QUESTIONS TO ASK…
WHEN CONSIDERING SELLING
These questions will help you decide whether you’re ready for a home that’s larger or in a more desirable location. If you answer yes to most of the questions, you may be ready to move.
Have you built substantial equity in your current home?
Check your annual mortgage statement or call your lender to find out how much you’ve paid down. Usually you don’t build up much equity in the first few years of your mortgage, as monthly payments are mostly interest. But if you’ve owned your home for five or more years, you may have significant, unrealized gains.
Has your income or financial situation changed?
If you’re making more money, you may be able to afford higher mortgage payments and cover the costs of moving. If your income has decreased, you may want to consider downsizing.
Have you outgrown your neighborhood?
The neighborhood you pick for your first home might not be the same one in which you want to settle down for good. You may have realized that you’d like to be closer to your job or live in a better school district.
Are there reasons why you can’t remodel or add on?
Sometimes you can create a bigger home by adding a new room or building up. But if your property isn’t large enough, your municipality doesn’t allow it, or you’re simply not interested in remodeling, then moving to a bigger home may be your best option.
Are you comfortable moving in the current housing market?
If your market is hot, your home may sell quickly and for top dollar, but the home you buy will also be more expensive. If your market is slow, finding a buyer may take longer, but you’ll have more selection and better pricing as you seek your new home. Ask your real estate professional what they see happening locally.
Are interest rates attractive?
Low rates help you buy “more” home, and also make it easier to find a buyer for your current place.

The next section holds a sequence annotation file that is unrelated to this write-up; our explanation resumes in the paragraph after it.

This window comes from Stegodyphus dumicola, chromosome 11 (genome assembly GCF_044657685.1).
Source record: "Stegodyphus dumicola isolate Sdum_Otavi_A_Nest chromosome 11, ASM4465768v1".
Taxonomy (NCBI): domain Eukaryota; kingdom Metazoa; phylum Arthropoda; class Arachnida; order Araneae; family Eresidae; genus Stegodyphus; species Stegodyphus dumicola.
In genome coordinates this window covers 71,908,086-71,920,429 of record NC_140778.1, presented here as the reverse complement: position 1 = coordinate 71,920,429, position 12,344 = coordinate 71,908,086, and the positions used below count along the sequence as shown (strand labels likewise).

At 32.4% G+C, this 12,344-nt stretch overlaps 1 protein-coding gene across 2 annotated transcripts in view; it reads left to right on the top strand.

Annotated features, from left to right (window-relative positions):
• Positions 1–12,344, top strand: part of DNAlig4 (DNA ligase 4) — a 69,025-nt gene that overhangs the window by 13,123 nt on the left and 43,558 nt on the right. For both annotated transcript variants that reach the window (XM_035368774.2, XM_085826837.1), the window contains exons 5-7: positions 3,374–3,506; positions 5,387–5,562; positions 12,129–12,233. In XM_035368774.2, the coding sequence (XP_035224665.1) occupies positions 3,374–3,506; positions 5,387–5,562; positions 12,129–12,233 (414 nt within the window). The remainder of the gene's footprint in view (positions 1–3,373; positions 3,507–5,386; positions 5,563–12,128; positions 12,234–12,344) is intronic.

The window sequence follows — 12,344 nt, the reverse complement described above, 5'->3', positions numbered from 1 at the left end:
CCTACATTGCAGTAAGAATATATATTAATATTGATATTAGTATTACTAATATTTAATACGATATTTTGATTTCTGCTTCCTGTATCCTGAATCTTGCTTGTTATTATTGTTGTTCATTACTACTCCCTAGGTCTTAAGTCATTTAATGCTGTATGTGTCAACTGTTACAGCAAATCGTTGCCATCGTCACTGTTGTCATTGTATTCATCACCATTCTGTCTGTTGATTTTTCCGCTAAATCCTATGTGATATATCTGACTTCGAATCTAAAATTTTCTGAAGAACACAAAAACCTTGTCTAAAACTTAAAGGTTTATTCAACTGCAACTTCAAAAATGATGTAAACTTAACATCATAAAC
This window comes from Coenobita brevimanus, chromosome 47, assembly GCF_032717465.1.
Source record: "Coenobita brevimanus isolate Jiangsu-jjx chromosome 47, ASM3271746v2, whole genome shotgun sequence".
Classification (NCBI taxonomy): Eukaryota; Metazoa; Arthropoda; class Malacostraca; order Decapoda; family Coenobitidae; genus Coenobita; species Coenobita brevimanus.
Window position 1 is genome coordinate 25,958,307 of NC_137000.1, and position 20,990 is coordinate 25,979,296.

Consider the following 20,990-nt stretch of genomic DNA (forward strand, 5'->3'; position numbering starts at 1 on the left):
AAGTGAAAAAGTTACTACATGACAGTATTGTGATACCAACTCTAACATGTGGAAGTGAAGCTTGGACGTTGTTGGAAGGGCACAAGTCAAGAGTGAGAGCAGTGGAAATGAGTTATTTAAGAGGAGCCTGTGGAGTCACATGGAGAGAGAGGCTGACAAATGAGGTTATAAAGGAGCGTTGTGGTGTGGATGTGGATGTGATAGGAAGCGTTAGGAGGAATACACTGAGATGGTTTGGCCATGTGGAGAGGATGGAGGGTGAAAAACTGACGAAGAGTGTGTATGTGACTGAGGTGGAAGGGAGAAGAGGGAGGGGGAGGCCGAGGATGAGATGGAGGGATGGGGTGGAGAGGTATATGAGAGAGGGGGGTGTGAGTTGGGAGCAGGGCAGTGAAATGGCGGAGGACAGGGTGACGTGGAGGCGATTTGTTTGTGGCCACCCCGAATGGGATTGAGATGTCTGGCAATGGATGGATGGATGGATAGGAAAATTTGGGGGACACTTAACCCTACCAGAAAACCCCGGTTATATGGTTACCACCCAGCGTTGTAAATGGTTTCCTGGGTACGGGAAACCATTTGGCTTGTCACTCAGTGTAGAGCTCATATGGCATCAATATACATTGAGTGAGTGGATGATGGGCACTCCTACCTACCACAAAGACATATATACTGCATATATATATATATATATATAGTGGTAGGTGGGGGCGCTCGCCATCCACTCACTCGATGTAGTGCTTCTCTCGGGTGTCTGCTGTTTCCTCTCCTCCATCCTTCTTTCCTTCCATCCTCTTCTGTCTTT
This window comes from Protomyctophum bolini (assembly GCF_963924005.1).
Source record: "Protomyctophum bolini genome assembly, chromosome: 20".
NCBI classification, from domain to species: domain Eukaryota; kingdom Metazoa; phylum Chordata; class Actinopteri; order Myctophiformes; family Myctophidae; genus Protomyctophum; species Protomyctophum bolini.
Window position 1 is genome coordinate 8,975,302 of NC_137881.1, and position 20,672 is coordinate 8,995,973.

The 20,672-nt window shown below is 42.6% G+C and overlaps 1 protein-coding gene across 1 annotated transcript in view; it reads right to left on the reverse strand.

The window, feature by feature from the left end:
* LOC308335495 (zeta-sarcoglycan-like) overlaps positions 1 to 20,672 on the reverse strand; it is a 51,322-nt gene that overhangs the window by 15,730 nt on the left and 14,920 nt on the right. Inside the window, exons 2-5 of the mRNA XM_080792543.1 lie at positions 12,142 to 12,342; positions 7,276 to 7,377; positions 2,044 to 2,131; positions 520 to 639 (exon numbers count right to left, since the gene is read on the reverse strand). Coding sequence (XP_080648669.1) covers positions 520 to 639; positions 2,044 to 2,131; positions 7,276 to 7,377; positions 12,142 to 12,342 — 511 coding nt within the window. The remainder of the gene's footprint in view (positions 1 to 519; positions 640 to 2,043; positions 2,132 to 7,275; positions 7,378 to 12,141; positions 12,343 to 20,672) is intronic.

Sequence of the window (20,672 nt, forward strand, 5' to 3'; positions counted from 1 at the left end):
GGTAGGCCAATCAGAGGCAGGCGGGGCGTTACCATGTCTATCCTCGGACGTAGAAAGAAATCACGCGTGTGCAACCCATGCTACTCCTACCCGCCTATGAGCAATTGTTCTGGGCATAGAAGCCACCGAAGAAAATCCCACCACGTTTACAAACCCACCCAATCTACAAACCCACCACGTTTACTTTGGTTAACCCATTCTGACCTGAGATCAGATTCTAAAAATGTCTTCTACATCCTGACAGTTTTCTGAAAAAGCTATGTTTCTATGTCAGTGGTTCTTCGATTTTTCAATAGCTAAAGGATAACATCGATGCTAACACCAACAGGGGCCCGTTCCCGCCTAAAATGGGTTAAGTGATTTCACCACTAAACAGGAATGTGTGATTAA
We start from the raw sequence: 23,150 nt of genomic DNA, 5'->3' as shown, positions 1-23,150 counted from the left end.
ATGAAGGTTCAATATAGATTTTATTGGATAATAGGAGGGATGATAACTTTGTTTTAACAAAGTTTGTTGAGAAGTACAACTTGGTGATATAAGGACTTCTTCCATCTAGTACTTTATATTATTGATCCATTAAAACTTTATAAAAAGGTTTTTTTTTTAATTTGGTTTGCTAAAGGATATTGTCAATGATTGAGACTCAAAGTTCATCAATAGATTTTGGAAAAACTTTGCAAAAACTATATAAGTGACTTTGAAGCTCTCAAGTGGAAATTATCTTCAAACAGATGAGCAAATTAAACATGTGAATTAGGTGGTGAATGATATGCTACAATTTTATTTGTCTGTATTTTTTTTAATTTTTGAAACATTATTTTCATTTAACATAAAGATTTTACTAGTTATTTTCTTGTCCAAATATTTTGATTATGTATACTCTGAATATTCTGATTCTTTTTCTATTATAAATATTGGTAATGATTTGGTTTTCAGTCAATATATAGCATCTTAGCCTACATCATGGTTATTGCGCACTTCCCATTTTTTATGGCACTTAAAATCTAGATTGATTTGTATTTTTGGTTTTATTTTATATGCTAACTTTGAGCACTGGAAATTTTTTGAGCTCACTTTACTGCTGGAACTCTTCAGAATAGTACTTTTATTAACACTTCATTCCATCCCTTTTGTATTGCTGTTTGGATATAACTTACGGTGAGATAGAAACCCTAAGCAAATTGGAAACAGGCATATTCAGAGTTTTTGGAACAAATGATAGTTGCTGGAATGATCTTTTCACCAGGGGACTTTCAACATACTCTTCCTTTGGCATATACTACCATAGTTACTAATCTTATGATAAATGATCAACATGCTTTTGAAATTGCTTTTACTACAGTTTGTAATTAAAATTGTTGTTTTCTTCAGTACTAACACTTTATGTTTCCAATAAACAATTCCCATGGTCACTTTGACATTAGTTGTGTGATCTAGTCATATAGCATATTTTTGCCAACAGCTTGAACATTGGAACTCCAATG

Is the effort and cost of maintaining your current home becoming difficult to manage?
A REALTOR ® can help you decide whether a smaller house, condo, or rental would be appropriate.
PREPARE FOR HOUSE HUNTING
Know that there’s no “right” time to buy.
If you find the perfect home now, don’t risk losing it because you’re trying to guess where the housing market and interest rates are going. Those factors usually don’t change fast enough to make a difference in an individual home’s price.
Don’t ask for too many opinions.
It’s natural to want reassurance for such a big decision, but too many ideas from too many people will make it much harder to make a decision. Focus on the wants and needs of the people who will actually be living in the home.
Accept that no house is ever perfect.
If it’s in the right location, the yard may be a bit smaller than you had hoped. The kitchen may be perfect, but the roof needs repair. Make a list of your top priorities and focus in on things that are most important to you. Let the minor ones go. Also, accept that a little buyer’s remorse is inevitable and will most likely pass.
Don’t try to be a killer negotiator.
Negotiation is definitely a part of the real estate process, but trying to “win” by getting an extra-low price or refusing to budge may cost you the home you love.
Remember your home doesn’t exist in a vacuum.
Don’t get so caught up in the physical aspects of the house itself that you forget about important issues such as noise level, access to amenities, and other aspects that also have a big impact on your quality of life.
Don’t wait until you’ve found a home to get approved for a mortgage, investigate insurance, or consider a moving schedule. Being prepared will make your bid more attractive to sellers.
Choose a home first because you love it; then think about appreciation.
A home is still considered a great investment, but a home's most important role is as a comfortable, safe and enjoyable place to live.
If you are considering buying or selling and would like more information,
call or email me today.
I'll be happy to give you the guidance and answers you need!